Sunday, May 8, 2011

Jane and the Madness of Lord Byron

Warning - Mild spoilers

The last two Jane Austen mysteries have had a bit of melancholy air to them, with a pall cast by the loss of Jane's Gentleman Rogue.  Jane and the Madness of Lord Byron starts with the death of Jane's beloved cousin Eliza but it's a much more vibrant novel than its immediate predecessors.  

Jane and her brother Henry travel to Brighton to recover from Eliza's death.  Along the way, they rescue a young woman who has been kidnapped by the dissipated Lord Byron, a young woman who eventually turns up dead, sewn into a shroud made from the sails of Lord Byron's boat.  Jane is not exactly part of this social circle, but Lord Harold's niece Desdemona (whom Jane befriended in a prior novel) asks for her help on behalf of one of Lord Byron's acknowledged lovers, Lady Oxford.  (Can you imagine how much fun the supermarket tabloids would have with these convoluted relationships?)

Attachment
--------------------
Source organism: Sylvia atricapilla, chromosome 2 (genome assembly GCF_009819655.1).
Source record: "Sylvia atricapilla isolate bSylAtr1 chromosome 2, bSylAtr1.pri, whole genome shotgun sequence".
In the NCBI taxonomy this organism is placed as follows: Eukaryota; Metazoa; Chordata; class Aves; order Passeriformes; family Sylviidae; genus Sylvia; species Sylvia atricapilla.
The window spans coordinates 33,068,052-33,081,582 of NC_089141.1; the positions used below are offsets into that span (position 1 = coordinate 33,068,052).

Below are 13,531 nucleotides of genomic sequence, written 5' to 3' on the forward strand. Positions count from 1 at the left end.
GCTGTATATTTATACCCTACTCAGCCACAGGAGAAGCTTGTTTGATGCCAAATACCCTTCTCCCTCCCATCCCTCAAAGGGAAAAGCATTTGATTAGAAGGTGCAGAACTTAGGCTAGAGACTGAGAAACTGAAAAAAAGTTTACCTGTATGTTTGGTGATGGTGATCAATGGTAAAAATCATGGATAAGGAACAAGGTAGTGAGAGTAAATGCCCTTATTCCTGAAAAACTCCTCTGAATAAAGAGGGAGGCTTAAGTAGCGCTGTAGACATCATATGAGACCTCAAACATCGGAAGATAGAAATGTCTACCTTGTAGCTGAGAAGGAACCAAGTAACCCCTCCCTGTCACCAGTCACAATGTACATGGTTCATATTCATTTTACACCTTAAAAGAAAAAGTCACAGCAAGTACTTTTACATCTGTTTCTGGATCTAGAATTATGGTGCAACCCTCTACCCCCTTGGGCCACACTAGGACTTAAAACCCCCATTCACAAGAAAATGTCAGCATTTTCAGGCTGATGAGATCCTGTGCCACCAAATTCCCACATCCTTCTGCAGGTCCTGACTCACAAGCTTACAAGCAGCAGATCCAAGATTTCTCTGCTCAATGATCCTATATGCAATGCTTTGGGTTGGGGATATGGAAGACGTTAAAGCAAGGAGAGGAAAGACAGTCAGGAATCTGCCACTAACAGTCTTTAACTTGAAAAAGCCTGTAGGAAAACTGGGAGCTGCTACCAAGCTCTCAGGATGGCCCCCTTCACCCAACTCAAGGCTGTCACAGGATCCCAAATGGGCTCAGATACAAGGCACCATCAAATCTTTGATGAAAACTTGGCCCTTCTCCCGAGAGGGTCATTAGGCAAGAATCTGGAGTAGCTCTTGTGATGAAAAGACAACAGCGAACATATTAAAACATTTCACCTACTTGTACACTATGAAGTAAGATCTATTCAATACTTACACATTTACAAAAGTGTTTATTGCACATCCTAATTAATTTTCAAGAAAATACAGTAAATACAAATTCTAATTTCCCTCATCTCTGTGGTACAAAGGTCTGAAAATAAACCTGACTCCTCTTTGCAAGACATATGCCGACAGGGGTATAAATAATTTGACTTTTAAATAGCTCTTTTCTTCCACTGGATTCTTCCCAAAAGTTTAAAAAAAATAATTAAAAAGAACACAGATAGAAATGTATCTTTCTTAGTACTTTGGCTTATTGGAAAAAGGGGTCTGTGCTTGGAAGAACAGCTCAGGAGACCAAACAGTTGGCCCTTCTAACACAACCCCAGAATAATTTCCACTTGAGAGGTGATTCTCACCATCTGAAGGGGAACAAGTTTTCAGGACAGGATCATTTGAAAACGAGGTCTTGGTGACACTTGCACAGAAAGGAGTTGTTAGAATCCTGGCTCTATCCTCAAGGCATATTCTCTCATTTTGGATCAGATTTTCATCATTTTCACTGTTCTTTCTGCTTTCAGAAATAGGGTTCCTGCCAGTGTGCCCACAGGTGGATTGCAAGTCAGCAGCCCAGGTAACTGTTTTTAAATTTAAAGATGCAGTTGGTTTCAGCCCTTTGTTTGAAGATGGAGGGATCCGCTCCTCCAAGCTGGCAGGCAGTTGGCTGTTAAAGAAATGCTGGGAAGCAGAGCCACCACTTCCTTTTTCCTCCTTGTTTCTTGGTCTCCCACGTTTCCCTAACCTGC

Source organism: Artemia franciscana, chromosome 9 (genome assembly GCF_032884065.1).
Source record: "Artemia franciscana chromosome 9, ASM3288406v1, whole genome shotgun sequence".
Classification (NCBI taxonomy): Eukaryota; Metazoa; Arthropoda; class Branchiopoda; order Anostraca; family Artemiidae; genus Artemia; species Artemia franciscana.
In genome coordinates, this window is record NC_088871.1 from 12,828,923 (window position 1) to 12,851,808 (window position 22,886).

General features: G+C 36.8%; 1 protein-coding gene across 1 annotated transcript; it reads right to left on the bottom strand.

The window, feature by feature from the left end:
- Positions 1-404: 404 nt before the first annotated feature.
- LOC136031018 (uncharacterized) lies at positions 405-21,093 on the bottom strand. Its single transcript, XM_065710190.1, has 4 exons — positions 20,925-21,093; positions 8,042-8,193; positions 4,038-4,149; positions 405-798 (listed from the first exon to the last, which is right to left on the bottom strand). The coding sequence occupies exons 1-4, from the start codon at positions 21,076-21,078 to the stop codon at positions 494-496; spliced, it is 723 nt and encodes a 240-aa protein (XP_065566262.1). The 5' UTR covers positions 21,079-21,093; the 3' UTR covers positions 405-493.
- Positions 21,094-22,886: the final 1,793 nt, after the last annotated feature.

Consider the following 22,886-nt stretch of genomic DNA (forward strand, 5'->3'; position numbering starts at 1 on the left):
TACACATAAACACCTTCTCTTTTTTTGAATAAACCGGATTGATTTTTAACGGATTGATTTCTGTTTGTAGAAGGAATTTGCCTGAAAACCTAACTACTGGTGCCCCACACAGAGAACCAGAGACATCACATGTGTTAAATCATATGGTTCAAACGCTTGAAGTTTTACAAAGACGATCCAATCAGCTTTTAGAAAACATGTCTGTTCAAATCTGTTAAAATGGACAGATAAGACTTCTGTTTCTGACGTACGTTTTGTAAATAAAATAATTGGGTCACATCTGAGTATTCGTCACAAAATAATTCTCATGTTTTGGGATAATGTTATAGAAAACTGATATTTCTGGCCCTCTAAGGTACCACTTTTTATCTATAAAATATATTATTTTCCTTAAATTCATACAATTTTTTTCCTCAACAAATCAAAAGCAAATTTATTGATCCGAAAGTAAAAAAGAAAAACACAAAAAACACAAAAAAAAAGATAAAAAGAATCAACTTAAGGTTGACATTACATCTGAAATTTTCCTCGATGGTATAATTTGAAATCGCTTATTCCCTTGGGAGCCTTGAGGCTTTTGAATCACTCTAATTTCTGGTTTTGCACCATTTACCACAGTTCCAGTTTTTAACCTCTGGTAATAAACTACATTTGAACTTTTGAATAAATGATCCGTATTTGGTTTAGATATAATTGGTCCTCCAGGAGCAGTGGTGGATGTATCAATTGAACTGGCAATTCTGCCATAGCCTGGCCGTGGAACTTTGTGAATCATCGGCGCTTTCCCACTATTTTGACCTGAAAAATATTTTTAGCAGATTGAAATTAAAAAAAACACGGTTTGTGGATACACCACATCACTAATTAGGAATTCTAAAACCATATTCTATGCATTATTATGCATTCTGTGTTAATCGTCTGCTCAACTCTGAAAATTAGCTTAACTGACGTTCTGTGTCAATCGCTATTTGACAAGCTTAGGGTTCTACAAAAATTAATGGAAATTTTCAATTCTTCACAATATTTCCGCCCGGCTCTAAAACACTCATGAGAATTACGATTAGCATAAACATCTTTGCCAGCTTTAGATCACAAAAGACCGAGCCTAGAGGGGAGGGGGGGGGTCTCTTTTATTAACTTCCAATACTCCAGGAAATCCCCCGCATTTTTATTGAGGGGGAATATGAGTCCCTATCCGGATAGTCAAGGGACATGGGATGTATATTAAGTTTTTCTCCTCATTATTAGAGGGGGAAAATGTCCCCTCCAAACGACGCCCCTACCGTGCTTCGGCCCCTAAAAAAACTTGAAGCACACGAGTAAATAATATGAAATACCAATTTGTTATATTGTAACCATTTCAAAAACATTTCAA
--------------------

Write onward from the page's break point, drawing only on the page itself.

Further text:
Jane, of course, uncovers the truth but the real joy in the novel is in seeing Jane enjoy her new-found fame.  Everyone is reading Pride and Prejudice, and we get a little bit of a thrill when Byron tells Jane that he wanted to meet her because one must know the competition.  A little bit of money and some undercover fame (according to Barron, if Jane were to admit authorship, she would no longer be able to eavesdrop at the local dinners and balls which serve as her source material) return Jane to the vivacious woman of the earlier novels.  She may ruefully acknowledge her out of fashion robes and her greying hair, but in a way this is her second debut into society.  Sadly, we know it will be a short-lived social career.  Jane has only four more years to live, and only three more years of health.

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